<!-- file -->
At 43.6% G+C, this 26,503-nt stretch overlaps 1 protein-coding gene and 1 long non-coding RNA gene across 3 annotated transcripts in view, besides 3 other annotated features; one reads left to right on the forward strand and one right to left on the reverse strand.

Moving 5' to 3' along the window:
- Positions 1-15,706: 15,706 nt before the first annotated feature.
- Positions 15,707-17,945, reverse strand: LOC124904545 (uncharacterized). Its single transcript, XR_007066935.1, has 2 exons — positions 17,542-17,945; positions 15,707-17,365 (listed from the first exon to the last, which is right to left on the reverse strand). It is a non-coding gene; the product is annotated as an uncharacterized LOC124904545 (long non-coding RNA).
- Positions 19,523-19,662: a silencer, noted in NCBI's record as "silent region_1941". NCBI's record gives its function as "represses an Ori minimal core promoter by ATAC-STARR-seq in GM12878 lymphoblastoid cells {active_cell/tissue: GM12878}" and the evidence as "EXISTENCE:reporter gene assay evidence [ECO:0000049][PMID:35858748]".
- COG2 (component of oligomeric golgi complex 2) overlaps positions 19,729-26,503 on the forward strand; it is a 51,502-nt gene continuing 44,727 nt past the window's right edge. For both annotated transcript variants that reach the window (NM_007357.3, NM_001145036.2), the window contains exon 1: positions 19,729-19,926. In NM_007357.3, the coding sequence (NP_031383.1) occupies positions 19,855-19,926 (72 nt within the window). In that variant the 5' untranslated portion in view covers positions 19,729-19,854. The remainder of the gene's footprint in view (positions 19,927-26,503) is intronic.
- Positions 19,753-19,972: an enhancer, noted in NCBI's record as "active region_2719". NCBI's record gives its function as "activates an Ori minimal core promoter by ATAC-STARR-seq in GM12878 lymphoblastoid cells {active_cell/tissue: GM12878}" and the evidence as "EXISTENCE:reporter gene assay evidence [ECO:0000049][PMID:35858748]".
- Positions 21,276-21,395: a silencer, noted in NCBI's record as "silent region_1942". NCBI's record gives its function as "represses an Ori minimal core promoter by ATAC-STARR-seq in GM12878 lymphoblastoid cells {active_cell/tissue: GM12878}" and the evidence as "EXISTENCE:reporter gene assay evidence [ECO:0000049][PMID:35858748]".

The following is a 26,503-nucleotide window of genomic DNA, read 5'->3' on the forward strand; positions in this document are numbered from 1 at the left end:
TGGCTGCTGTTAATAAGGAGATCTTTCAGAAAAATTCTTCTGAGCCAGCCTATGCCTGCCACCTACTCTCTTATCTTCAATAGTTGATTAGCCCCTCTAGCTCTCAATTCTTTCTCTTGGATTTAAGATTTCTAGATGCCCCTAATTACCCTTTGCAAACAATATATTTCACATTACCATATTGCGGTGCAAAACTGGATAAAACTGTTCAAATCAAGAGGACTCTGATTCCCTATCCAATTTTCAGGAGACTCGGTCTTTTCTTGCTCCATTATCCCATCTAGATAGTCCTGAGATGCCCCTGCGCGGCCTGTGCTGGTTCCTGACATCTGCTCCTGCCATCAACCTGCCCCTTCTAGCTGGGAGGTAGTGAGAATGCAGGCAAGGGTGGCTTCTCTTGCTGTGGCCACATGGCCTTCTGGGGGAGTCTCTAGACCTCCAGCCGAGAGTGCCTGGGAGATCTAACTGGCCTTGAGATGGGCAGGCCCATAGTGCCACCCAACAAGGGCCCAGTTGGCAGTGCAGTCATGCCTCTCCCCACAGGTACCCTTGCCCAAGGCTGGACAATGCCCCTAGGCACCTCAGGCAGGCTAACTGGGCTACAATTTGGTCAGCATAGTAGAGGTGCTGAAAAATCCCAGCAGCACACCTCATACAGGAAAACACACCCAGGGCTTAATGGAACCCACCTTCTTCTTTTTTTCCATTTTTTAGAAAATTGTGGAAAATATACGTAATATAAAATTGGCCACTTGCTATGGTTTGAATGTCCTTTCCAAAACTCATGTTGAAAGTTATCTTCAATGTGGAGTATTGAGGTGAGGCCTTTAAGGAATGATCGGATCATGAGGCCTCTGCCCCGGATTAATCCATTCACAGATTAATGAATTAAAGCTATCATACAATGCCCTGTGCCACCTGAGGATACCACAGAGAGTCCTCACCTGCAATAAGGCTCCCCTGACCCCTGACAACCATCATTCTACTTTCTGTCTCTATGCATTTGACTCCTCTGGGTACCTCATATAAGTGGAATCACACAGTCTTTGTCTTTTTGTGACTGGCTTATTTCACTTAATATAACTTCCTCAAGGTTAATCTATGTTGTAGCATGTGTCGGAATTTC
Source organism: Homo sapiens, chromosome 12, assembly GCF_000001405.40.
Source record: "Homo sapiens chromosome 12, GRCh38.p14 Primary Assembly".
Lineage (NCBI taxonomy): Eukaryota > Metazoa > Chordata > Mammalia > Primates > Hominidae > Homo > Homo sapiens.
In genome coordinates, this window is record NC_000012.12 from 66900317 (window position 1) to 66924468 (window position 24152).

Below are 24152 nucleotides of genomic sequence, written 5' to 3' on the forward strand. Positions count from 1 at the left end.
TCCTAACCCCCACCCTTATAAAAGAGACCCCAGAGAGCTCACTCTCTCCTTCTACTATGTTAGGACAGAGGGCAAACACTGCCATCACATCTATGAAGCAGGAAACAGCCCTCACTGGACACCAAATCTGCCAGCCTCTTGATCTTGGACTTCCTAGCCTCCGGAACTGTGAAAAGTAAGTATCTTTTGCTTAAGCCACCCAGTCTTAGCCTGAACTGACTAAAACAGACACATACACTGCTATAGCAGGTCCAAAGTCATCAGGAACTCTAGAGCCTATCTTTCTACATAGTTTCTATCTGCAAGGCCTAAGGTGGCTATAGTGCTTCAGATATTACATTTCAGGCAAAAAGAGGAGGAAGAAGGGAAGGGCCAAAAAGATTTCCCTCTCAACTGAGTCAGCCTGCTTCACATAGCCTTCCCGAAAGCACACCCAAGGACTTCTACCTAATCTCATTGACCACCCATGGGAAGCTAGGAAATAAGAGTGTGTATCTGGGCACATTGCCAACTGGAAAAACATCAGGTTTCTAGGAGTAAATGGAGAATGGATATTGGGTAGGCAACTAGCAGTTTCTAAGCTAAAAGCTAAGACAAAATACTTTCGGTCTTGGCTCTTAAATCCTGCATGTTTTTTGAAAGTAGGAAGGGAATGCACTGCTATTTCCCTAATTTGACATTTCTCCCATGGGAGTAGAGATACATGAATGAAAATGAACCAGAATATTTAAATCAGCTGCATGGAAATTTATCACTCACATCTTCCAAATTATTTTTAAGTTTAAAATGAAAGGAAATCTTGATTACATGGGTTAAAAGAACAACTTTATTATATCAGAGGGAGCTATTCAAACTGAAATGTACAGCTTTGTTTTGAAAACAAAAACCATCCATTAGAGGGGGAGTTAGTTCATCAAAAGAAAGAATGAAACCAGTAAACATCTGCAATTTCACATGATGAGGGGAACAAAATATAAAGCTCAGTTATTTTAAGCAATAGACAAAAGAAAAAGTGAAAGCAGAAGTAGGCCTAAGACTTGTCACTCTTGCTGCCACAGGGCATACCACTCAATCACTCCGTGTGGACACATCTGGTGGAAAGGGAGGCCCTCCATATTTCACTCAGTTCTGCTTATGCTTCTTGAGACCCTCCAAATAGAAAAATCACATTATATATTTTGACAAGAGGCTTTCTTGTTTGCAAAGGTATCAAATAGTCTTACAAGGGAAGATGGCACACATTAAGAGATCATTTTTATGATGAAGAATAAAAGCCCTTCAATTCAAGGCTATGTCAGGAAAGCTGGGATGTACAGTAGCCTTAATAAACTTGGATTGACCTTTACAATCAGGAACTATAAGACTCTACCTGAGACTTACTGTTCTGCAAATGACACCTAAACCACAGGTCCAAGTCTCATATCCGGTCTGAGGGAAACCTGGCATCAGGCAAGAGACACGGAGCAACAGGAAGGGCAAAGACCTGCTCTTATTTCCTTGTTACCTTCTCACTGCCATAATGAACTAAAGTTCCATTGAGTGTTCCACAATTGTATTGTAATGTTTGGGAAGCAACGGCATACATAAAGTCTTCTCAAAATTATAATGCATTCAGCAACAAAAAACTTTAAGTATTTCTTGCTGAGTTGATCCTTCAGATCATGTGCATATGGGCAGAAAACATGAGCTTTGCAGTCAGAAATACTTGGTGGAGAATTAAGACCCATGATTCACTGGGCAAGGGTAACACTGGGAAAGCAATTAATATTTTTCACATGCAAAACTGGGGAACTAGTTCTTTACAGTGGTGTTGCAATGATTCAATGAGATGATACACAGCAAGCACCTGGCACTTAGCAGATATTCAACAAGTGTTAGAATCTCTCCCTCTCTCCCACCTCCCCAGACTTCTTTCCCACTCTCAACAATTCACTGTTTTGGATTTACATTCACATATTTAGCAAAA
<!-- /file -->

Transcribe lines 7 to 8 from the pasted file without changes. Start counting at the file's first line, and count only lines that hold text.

- Positions 19,753-19,972: an enhancer, noted in NCBI's record as "active region_2719". NCBI's record gives its function as "activates an Ori minimal core promoter by ATAC-STARR-seq in GM12878 lymphoblastoid cells {active_cell/tissue: GM12878}" and the evidence as "EXISTENCE:reporter gene assay evidence [ECO:0000049][PMID:35858748]".
- Positions 21,276-21,395: a silencer, noted in NCBI's record as "silent region_1942". NCBI's record gives its function as "represses an Ori minimal core promoter by ATAC-STARR-seq in GM12878 lymphoblastoid cells {active_cell/tissue: GM12878}" and the evidence as "EXISTENCE:reporter gene assay evidence [ECO:0000049][PMID:35858748]".